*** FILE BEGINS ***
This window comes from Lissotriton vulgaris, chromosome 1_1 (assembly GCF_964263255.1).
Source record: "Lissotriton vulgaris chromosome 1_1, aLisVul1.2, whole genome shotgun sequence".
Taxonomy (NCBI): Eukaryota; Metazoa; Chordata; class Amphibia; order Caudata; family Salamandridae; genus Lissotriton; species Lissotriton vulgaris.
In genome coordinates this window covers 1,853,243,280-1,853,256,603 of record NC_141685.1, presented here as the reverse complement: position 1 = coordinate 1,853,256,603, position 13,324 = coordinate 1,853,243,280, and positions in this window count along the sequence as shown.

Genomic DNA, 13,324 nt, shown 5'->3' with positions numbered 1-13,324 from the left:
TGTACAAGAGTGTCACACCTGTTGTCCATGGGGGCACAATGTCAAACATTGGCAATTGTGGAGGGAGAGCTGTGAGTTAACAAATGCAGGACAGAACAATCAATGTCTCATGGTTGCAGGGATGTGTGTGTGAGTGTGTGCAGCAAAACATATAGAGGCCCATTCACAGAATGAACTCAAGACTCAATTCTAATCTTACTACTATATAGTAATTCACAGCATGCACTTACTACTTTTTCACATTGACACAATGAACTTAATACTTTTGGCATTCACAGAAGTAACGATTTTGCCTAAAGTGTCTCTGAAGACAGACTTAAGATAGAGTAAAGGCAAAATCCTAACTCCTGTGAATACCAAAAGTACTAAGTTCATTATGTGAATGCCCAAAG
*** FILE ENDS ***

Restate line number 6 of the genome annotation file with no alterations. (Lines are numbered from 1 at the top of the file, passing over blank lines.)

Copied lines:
TGTACAAGAGTGTCACACCTGTTGTCCATGGGGGCACAATGTCAAACATTGGCAATTGTGGAGGGAGAGCTGTGAGTTAACAAATGCAGGACAGAACAATCAATGTCTCATGGTTGCAGGGATGTGTGTGTGAGTGTGTGCAGCAAAACATATAGAGGCCCATTCACAGAATGAACTCAAGACTCAATTCTAATCTTACTACTATATAGTAATTCACAGCATGCACTTACTACTTTTTCACATTGACACAATGAACTTAATACTTTTGGCATTCACAGAAGTAACGATTTTGCCTAAAGTGTCTCTGAAGACAGACTTAAGATAGAGTAAAGGCAAAATCCTAACTCCTGTGAATACCAAAAGTACTAAGTTCATTATGTGAATGCCCAAAG